Alberto Fernández's harsh criticism of Donald Trump for Bolivia: "The US moved back decades and returned to the 70s" Source: AP – Credit: Natacha Pisarenko
The elected president
Alberto Fernández harshly questioned
Donald Trump for his position on the
conflict in Bolivia. The future successor of
Mauricio Macri rejected the controversial
statement released by the White House in which US president
celebrated the departure of the power of
Evo Morales and highlighted the performance of the Armed Forces.
he moved back decades, returned to the worst times of the 70s, endorsing military interventions against democratically elected popular governments, "Fernandez said in dialogue with Radio 10.
Yesterday, the US government considered that
Morales's resignation "preserves democracy and paves the way for the Bolivian people to make their voices heard."
Fernández remarked that he does not share Trump's position and said that what happened in Bolivia was "bad" for the region: "There is no victorious army as the American government has proposed," he said.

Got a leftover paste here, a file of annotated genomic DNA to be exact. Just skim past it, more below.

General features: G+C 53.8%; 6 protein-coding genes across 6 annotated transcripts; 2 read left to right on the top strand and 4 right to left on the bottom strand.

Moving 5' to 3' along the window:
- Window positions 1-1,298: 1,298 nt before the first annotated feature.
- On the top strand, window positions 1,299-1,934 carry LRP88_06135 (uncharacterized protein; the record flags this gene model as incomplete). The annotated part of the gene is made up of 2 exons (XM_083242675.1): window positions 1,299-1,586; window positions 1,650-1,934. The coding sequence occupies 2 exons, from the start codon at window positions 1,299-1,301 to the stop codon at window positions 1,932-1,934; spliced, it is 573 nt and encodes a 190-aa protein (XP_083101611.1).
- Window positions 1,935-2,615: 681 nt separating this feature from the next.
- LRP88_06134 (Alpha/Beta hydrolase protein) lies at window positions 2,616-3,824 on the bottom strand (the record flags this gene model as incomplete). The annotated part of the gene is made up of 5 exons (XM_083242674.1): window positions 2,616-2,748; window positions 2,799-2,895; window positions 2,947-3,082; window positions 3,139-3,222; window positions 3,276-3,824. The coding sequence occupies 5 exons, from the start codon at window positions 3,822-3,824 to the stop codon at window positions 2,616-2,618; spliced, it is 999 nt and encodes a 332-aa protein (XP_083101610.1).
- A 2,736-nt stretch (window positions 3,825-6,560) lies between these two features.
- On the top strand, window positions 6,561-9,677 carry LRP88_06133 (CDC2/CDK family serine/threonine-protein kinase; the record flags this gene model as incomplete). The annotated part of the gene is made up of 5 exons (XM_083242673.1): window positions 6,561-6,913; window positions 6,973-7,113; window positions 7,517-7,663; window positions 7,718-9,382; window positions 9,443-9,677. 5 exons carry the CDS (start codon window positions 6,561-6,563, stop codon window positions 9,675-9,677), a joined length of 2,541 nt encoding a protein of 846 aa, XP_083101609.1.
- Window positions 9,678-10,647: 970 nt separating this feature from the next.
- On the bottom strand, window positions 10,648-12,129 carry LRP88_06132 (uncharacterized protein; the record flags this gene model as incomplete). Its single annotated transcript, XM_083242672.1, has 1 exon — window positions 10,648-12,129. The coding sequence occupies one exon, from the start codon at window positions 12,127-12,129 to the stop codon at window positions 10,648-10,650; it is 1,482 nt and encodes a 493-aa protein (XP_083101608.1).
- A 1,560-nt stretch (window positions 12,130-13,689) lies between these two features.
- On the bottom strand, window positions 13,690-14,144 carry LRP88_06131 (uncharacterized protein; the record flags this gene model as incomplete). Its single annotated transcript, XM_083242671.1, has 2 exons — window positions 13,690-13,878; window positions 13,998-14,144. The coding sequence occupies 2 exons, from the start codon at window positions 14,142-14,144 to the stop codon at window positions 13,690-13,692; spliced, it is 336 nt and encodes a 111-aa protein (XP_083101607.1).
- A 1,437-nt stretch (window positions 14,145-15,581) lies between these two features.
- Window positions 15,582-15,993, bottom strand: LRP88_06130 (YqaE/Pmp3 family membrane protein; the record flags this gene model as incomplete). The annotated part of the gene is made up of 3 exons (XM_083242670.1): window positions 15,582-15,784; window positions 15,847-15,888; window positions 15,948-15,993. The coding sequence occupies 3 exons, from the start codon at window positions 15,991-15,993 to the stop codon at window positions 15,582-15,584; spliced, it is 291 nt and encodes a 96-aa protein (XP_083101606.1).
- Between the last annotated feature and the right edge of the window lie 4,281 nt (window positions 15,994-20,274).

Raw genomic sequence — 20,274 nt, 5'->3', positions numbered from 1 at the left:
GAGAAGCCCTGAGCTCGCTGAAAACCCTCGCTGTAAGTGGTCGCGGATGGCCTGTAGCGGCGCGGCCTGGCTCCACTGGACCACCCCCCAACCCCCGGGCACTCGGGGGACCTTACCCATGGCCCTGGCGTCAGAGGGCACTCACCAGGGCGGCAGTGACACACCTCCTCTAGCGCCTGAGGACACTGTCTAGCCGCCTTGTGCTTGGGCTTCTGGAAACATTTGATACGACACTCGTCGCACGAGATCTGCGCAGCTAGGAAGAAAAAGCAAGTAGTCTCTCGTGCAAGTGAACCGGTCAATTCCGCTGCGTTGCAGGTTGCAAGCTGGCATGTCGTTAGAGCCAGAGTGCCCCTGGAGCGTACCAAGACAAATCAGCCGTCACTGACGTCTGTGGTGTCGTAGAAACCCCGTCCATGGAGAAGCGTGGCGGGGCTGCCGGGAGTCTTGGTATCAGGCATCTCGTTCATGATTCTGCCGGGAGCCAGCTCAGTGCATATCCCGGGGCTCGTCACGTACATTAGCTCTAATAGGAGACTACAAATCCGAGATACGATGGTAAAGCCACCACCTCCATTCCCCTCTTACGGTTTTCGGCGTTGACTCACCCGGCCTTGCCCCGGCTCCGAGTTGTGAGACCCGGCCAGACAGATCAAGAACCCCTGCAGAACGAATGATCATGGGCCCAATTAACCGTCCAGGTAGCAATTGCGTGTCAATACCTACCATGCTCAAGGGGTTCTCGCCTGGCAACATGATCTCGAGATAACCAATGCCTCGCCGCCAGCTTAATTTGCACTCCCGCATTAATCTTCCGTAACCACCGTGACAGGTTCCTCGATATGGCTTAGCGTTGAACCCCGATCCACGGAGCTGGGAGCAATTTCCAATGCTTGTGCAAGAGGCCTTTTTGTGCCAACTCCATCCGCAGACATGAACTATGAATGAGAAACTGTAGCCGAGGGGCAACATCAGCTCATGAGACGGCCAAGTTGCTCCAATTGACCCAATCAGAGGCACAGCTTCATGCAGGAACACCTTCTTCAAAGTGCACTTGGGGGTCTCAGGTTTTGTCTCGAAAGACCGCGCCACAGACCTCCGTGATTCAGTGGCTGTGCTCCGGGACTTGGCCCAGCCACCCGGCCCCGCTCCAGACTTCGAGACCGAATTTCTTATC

The president-elect noted that the
Bolivian Army "stopped obeying its natural controls and turned against" de Morales. "I insist that all this happened after Evo called elections again. They still did what they did," he said.
The link with the US
He also revealed that yesterday he communicated with officials from the United States Department of State: "I let them know that the statement was very unhappy," Fernandez said.
"I want to have the best relationship with the United States, and that means being able to tell us things frankly. What has happened is not right. It has been plainly a coup d'etat. I could not disguise myself as something else," he said.
The president-elect hopes that Bolivia "will quickly recover democracy" and that there will be "transparent elections, without proscriptions."
In addition, the former chief of Cabinet
lashed out at the Organization of American States (
OAS), headed by Luis Almagro. "Is
a shame the attitude of the OAS, "he launched.
And said that
the audit that the organism of the elections in Bolivia did – that precipitated the exit of Morales – was "manipulated".
He also once again questioned the position of the Argentine government and Foreign Minister Jorge Faurie: "He said 'let the Bolivians solve their problems', but they don't notice the same with Venezuela. I don't know what Faurie needs to recognize a coup d'etat," he said. Fernandez